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RSS traces

From: Mark Nottingham <mnot@mnot.net>
Date: Wed, 7 May 2003 21:36:20 -0700
Cc: wrec@cs.utk.edu
To: ietf-http-wg@w3.org
Message-Id: <9DB30446-810E-11D7-82FF-000A27836A68@mnot.net>

I'm slowly building a collection of traces for access to a relatively 
new kind of Web content - RSS feeds.

If you're not familiar with it, RSS is a format that represents a list 
of items, each with its own title, description, link, and other 
metadata. Clients (often called "aggregators") periodically poll to 
build a view of the channel over time, adding new items in the 
representation to a local store. In this manner, one can keep abreast 
of news headlines and other chronologically-ordered lists.

This format is becoming more popular, both because of increasing 
support (sites like MSDN, the New York Times and CNN all have RSS 
feeds) and the arrival of "weblogs" (which also uses RSS).

There are a number of interesting questions about RSS that come to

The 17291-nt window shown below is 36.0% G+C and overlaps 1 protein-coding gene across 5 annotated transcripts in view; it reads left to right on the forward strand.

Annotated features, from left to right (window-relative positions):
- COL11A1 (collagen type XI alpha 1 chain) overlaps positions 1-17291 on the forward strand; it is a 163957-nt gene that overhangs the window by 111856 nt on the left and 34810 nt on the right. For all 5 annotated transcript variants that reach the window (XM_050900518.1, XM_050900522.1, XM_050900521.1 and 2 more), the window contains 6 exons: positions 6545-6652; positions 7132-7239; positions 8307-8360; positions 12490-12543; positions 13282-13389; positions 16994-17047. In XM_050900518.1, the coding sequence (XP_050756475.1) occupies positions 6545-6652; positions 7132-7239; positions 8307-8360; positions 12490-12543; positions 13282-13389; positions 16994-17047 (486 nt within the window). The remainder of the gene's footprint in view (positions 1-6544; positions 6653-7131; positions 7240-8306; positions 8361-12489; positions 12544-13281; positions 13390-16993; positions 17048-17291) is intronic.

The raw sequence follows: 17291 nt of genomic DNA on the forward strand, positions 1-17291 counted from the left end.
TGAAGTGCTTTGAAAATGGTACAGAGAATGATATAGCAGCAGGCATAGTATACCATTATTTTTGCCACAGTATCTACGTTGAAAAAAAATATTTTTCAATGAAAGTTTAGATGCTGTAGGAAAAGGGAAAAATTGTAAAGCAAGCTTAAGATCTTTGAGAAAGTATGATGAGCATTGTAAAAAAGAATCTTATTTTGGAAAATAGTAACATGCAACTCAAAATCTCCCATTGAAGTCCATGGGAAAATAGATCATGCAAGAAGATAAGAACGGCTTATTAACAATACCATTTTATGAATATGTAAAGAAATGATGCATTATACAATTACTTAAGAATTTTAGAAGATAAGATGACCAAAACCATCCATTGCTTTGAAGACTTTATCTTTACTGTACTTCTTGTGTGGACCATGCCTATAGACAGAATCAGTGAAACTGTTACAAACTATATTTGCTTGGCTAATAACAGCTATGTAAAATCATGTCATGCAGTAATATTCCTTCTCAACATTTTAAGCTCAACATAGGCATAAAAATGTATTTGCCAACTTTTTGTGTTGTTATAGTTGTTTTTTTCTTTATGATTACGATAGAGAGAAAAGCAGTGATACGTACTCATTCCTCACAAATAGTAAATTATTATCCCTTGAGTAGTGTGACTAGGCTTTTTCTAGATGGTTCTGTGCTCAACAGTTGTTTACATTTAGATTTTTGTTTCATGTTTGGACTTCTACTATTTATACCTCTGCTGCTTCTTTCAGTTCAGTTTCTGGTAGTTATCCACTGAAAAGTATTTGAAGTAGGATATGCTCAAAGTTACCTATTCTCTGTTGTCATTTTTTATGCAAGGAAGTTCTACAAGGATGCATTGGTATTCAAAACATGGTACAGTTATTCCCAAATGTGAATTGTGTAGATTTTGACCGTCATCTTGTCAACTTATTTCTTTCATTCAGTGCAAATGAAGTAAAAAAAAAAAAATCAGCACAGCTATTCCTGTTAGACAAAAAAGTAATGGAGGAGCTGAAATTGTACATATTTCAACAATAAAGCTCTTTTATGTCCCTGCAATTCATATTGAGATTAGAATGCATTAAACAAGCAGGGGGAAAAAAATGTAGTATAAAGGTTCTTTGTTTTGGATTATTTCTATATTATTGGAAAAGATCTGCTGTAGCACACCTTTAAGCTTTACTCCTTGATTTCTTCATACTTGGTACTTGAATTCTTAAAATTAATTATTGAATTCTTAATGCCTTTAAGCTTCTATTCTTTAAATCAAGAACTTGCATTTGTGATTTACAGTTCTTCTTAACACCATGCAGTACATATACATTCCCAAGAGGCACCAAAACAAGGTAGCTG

mind, including;
   - what is the polling interval?
   - how common is validation?
   - what is the rate of change for the RSS?
   - what is the size of the feed?
   - what times of day does polling happen?
   - how self-similar is RSS traffic (is is "lumpy" around the top of 
the hour, for example?)

I suspect that RSS, because it is polled, is not at all typical Web 
traffic, and therefore places unusual requirements on Web servers and 
intermediaries. I also suspect that it may eventually require us to 
rethink distribution; invalidation and other approaches may become much 
more desirable, as opposed to polling.

Rather than keep all of the fun for myself (I have a day job), I've 
placed the traces on the Web for the greater enjoyment of the caching 
and traffic characterization community ;)  They are at:
(this will redirect to another site; please bookmark the URI above, in 
case it changes).

So far, I have one trace; it has been anonymized (combined log format 
with the client IP, ident, userinfo, URI, referer and user-agent fields 
hashed or half-hashed). If there is another format that's more 
suitable, please tell me.

This trace contains about 500,000 entries and represents a week's worth 
of access to a RSS "scraping" service; i.e., it's a Web site that 
processes other Web sites to produce a number of feeds. As such, it 
contains accesses to multiple feeds.

Please tell me if this is interesting/useful, and send along any 
results you come up with. I'm working on getting more traces; stay 
tuned (are any of the repositories - e.g., W3C WCA, Internet Traffic 
Archive - still active? Neither has seen anything new in quite some 

Received on Thursday, 8 May 2003 00:36:31 UTC

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